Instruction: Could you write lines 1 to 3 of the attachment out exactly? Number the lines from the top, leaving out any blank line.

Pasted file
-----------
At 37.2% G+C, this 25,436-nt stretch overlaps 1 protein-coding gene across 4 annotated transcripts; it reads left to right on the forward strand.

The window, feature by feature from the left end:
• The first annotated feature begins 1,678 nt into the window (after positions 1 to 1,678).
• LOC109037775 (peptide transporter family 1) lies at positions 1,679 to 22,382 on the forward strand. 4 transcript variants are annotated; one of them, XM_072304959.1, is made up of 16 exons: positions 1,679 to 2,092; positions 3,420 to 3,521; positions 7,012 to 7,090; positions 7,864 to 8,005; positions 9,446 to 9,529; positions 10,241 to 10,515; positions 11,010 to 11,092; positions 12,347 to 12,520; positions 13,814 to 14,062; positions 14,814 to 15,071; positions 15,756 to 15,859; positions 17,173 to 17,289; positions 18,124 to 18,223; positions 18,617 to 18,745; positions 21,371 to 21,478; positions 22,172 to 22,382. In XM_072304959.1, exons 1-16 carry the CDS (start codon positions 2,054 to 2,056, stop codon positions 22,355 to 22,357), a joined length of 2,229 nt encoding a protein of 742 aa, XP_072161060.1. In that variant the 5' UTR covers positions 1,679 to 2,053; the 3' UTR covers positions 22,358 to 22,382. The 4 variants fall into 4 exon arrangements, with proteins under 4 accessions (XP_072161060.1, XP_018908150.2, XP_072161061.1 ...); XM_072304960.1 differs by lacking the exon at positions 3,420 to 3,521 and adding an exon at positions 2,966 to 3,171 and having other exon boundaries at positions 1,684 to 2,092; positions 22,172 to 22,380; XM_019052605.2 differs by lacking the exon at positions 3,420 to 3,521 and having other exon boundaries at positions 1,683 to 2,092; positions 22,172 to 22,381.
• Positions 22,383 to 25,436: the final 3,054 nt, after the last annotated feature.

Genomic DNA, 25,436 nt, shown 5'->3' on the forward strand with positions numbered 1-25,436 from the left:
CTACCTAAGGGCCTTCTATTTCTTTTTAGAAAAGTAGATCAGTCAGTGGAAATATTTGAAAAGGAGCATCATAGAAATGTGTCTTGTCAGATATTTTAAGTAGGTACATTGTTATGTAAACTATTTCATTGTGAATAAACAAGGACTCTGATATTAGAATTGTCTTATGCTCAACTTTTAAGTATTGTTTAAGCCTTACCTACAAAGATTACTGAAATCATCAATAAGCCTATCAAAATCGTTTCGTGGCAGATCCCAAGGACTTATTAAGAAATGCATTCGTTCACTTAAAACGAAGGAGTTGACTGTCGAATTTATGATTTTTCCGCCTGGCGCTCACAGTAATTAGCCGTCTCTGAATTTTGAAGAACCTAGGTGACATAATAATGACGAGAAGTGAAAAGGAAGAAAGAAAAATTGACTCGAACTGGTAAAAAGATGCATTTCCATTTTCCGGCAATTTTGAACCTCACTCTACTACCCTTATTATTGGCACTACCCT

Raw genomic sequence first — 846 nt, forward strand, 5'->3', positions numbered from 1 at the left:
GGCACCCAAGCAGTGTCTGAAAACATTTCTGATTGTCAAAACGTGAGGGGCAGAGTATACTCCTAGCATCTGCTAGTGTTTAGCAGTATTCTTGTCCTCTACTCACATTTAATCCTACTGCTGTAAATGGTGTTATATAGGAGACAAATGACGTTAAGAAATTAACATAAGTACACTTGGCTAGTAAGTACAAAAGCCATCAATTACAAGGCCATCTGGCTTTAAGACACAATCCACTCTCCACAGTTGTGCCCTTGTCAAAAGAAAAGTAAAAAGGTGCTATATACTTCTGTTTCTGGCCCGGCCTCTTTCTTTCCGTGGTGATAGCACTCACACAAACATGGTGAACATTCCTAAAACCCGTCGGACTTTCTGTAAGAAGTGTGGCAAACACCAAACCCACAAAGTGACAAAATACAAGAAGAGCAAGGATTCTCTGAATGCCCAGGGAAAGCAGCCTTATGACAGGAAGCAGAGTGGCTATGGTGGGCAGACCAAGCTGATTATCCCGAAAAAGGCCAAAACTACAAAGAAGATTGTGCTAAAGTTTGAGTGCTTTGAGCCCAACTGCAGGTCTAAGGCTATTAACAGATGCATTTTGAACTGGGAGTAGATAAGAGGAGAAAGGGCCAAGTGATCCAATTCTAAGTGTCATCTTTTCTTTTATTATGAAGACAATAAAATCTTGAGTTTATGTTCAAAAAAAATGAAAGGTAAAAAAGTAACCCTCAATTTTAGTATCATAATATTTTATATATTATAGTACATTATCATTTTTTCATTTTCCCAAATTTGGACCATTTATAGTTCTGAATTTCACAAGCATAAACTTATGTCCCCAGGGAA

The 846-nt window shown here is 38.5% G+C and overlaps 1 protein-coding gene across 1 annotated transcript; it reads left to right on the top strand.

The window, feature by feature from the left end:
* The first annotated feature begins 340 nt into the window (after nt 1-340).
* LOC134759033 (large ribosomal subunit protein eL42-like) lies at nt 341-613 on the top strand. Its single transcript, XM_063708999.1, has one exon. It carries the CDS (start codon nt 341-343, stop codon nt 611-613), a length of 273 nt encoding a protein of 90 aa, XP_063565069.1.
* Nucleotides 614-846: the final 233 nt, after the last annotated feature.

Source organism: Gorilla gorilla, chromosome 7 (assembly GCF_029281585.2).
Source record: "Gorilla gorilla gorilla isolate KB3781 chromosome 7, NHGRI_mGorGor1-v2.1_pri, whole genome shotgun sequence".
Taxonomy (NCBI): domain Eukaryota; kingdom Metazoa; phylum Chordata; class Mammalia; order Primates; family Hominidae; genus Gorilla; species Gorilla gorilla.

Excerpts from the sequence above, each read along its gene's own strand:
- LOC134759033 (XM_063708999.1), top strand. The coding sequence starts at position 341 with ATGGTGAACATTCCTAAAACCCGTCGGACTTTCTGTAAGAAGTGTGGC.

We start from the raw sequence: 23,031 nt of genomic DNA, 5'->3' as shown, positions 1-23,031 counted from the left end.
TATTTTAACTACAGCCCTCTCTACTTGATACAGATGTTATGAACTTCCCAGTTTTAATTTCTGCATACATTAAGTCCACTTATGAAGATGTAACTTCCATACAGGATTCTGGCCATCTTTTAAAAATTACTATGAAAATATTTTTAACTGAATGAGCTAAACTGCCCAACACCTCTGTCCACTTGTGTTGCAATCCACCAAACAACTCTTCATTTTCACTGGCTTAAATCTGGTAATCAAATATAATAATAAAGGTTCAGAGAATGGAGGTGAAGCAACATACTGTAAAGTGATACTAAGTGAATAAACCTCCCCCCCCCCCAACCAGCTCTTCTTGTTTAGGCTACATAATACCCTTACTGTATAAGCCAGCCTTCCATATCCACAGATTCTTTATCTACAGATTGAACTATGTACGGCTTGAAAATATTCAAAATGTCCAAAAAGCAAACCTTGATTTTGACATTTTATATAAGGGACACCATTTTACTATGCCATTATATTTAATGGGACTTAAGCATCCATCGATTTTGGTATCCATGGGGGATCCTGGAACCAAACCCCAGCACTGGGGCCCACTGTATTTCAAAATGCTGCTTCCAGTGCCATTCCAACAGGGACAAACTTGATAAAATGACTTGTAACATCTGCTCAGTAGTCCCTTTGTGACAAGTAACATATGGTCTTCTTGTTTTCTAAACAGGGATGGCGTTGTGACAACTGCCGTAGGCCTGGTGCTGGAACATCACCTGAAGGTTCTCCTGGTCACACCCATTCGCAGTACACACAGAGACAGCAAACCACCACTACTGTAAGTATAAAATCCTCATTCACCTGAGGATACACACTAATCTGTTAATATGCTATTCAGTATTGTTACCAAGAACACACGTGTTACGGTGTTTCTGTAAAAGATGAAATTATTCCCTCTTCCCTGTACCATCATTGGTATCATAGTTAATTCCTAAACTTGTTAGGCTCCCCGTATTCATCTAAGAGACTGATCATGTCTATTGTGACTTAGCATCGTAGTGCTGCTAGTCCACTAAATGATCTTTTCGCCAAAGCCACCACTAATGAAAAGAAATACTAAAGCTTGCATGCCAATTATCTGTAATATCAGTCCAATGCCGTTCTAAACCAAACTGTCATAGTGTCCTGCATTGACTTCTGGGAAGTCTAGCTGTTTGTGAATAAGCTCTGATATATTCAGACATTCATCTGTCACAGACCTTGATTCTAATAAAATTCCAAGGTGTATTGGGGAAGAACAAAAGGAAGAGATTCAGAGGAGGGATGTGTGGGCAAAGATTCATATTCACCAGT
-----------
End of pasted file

At 37.2% G+C, this 25,436-nt stretch overlaps 1 protein-coding gene across 4 annotated transcripts; it reads left to right on the forward strand.

The window, feature by feature from the left end:
• The first annotated feature begins 1,678 nt into the window (after positions 1 to 1,678).